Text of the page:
Global auditing firm KPMG has measured “effective income taxes and social security contributions levels” as a more rounded way to look at the tax contributions individuals make to the state.
The business daily Dagens Industry (DI), which got a sneak peek at the list, reported that Belgium and Greece topped the list.
Sweden finished 20th at an “effective tax” rate of 38.3 percent, below a host of European neighbours as well as Curacao and Senegal, when looking at individuals who earn above $100,000 a year. The sum breaks down to a monthly Swedish salary of about 55,000 kronor.
The tax-rate climbed, however, when looking at higher earners. In the $300,000 bracket, Sweden came in fifth with a 49.8 percent effective tax rate. France topped the list, followed by Belgium, Italy and Denmark.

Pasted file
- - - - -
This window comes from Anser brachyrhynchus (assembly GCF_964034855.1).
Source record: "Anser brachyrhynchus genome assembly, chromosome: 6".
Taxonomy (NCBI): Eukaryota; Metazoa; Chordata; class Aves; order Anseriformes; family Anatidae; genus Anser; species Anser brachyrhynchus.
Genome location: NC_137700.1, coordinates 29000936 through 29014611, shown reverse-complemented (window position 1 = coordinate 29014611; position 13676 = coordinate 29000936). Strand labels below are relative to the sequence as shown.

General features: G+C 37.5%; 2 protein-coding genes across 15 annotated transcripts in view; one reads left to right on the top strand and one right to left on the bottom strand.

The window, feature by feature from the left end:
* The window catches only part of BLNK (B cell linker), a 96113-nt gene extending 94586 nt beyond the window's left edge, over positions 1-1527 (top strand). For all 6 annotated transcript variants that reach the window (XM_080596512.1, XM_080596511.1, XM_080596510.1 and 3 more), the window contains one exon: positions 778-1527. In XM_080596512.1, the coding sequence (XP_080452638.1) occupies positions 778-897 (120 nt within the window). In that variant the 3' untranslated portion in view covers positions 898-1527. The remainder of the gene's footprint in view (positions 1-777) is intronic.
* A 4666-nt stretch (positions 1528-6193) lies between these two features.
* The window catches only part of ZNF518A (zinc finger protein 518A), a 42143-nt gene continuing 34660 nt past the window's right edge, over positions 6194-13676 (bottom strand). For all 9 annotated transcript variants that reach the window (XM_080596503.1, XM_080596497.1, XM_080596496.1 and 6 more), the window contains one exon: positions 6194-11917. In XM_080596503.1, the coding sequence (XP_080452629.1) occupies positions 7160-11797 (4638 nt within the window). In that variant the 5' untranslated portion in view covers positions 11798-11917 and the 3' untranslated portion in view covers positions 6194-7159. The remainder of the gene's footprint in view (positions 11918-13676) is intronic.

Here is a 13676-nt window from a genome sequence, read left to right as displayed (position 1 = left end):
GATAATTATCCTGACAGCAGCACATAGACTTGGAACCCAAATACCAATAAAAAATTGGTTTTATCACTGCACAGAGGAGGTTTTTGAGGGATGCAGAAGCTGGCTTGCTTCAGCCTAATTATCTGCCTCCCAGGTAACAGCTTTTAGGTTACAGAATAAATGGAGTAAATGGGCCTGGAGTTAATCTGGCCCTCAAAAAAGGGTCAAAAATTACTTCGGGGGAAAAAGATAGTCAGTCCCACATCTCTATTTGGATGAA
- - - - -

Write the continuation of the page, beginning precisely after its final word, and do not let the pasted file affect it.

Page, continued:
DI summarized that looking at the effective tax rate showed that Sweden in fact had lower income-tax rates than many other countries.
Sweden does still, however, have a top income rate that outstrips many other countries’, which KPMG noted in its 2012 global tax review. Sweden’s top rate was then 56.6 percent, comparable to several other European nations, but the heavy-hitter on the list was found further west.
“In terms of the highest income tax rates in the world, the small Caribbean island of Aruba again took this accolade with a top rate of 58.95 percent, while other countries with top rates in excess of 50 percent are largely European,” KPMG noted in its 2012 comparative study.
“While these top rates may appear high, it is important to remember that a country’s highest personal income tax rate is only one indicator of what taxes individuals may pay on their income,” the report noted.
“Just as influential are which other taxes may apply and on which income thresholds those rates are charged.”